Sunday, December 22, 2013


"Look, the virgin shall conceive and bear a son,
and they shall name him Emmanuel," which means, "God is with us."

 In this passage from Isaiah God offers King Ahaz a sign of his presence.  Ahaz who has been acting contrary to the law of love in his kingdom, quotes Torah hoping that he shows that he IS obedient to God.  Then Isaiah proclaims the sign of God anyway.  “A young woman shall conceive and bear a son and they shall name him Emmanuel.”  In the Hebrew the word used is the word for young woman.  It is generally understood as the wife of Ahaz and the son born will be Hezekiah who will be a great reforming king.   

But during the second century before Christ, a translation of Hebrew Scripture into Greek translated ‘young woman’ into the word for virgin.  It was this version that Matthew used when he quoted Hebrew Scripture in his Gospel.  In fact, all four gospel writers use this Greek translation of Hebrew Scripture—it was the Old Testament for the early Greek speaking Christians.  It was only as the early church began to pull away from Judaism that the idea of a physical virgin became a theological necessity to Christianity.

The importance of this passage is NOT the virgin birth of Jesus.  It is the place of sign in the lives of the faithful.  What is a sign?  What are we to make of it?  How do signs
help us know of the presence of God?  I am not saying that the virgin birth did not take place—I am saying that perhaps we as church have put too much emphasis on the wrong syl-LA-ble.

King Ahaz did not want a sign from God because he didn’t want to have God messing with how he was governing Judah.  But God gave him a sign that it would be his son who would lead Judah and that Ahaz wasn’t long for this world.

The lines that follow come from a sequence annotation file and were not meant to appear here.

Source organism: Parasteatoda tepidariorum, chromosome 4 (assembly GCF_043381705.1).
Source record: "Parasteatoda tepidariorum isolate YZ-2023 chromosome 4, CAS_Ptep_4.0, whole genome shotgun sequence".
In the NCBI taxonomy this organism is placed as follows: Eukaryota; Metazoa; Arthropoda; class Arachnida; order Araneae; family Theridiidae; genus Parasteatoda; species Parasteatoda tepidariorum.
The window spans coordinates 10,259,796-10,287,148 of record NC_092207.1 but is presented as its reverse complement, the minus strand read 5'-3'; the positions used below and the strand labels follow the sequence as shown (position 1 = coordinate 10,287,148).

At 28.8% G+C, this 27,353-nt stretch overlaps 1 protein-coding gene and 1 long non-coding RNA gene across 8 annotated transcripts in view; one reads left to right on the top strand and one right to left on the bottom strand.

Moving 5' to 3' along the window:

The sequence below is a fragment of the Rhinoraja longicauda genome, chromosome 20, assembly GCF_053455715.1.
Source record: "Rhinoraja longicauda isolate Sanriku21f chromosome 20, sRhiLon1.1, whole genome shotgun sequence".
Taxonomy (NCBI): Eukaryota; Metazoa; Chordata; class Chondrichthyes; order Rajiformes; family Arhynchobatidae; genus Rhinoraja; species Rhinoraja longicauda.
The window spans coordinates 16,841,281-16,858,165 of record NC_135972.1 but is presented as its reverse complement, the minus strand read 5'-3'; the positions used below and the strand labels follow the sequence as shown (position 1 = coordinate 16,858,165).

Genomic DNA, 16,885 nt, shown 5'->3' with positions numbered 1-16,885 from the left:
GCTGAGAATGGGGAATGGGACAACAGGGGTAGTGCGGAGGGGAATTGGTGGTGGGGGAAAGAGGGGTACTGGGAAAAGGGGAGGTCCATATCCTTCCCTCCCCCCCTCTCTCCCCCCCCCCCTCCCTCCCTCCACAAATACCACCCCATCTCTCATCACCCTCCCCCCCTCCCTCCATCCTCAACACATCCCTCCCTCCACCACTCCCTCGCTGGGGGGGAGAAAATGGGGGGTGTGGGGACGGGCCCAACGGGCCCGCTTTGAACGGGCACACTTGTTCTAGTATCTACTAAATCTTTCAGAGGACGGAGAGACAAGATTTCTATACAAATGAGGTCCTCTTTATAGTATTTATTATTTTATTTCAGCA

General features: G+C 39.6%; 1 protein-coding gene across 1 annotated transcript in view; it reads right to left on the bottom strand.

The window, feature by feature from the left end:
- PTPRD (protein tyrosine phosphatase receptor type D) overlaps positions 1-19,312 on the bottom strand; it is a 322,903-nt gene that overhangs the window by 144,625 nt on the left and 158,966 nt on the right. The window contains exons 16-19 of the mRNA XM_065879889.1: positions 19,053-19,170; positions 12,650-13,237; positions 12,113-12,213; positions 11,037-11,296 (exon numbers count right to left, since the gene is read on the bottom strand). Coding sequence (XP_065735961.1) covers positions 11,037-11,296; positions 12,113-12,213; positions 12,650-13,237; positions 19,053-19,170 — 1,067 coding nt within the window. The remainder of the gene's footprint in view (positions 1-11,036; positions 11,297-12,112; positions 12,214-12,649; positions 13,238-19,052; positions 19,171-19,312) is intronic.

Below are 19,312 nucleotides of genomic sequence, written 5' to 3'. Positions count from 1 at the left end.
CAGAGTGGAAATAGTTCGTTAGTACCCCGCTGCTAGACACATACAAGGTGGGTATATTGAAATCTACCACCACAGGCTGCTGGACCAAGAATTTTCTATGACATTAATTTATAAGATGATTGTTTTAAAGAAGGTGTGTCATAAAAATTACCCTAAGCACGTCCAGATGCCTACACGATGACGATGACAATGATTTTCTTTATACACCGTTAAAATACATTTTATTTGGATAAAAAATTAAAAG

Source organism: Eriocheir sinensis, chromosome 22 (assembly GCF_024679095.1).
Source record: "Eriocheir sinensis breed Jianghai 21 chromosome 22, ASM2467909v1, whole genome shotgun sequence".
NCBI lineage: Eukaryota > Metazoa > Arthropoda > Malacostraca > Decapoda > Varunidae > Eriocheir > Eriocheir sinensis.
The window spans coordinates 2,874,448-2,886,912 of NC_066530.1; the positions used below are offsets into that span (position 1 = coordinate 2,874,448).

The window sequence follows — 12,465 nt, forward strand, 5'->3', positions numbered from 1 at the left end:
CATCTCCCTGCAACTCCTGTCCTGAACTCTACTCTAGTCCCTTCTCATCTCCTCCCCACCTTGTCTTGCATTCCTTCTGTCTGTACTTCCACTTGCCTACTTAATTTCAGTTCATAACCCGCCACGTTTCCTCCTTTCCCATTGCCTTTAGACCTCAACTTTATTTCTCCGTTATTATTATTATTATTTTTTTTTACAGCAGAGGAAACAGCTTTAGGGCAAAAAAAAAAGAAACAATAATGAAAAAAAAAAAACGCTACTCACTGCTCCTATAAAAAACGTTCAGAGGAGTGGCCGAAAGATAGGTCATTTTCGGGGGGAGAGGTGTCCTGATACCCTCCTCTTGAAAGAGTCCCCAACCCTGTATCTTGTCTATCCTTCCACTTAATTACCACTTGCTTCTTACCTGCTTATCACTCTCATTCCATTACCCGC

Matthew, looking back on the story in Isaiah saw the sign of God as the sign of Jesus’.  It helped him recognize Jesus as the Messiah.  That is what signs do.  They help us to see the Divine in our rather mundane lives.  Signs of God are all about us.  And what is a symbol for some is totally missed by others.  For the ancients who did not have to compete with modern light pollution saw signs in the skies. It made them take note of their lives in relationship to the universe, in relationship to that which is beyond us, in relationship to the Holy.  Signs of God give us hope.

For Matthew, the sign was that a woman would give birth to a child who would be called “God with us.”  The idea of god-with-us was common speak for those in the first century Roman Empire where Caesar was the incarnate of Jupiter.  But Matthew knew
it wasn’t Jupiter who was directing things.  Matthew used the idiom of his day to show that God, the Holy One of Israel was still with the dispersed people of Israel and Judah.  He saw that it was the young child born to Mary that signed God’s presence to the world.